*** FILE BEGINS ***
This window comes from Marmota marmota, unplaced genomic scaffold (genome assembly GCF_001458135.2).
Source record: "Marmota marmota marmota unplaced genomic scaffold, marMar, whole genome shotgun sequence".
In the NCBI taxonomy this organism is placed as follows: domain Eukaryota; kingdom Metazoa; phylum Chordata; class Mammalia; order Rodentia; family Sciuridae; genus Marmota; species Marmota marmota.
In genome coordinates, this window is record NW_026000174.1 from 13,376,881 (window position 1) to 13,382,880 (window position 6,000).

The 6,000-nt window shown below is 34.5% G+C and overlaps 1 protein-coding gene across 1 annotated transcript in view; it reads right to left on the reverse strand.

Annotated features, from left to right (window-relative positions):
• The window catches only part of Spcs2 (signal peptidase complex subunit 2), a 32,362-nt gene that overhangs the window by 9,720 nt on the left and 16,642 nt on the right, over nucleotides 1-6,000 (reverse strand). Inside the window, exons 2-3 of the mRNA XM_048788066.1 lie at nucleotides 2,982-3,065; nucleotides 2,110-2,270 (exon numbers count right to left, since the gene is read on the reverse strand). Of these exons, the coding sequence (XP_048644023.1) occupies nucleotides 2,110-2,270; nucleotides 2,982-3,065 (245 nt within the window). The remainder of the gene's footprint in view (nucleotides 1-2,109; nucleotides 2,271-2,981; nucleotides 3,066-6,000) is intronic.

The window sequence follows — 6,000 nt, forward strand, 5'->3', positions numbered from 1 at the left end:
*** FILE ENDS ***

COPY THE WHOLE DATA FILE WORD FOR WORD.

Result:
This window comes from Marmota marmota, unplaced genomic scaffold (genome assembly GCF_001458135.2).
Source record: "Marmota marmota marmota unplaced genomic scaffold, marMar, whole genome shotgun sequence".
In the NCBI taxonomy this organism is placed as follows: domain Eukaryota; kingdom Metazoa; phylum Chordata; class Mammalia; order Rodentia; family Sciuridae; genus Marmota; species Marmota marmota.
In genome coordinates, this window is record NW_026000174.1 from 13,376,881 (window position 1) to 13,382,880 (window position 6,000).

The 6,000-nt window shown below is 34.5% G+C and overlaps 1 protein-coding gene across 1 annotated transcript in view; it reads right to left on the reverse strand.

Annotated features, from left to right (window-relative positions):
• The window catches only part of Spcs2 (signal peptidase complex subunit 2), a 32,362-nt gene that overhangs the window by 9,720 nt on the left and 16,642 nt on the right, over nucleotides 1-6,000 (reverse strand). Inside the window, exons 2-3 of the mRNA XM_048788066.1 lie at nucleotides 2,982-3,065; nucleotides 2,110-2,270 (exon numbers count right to left, since the gene is read on the reverse strand). Of these exons, the coding sequence (XP_048644023.1) occupies nucleotides 2,110-2,270; nucleotides 2,982-3,065 (245 nt within the window). The remainder of the gene's footprint in view (nucleotides 1-2,109; nucleotides 2,271-2,981; nucleotides 3,066-6,000) is intronic.

The window sequence follows — 6,000 nt, forward strand, 5'->3', positions numbered from 1 at the left end: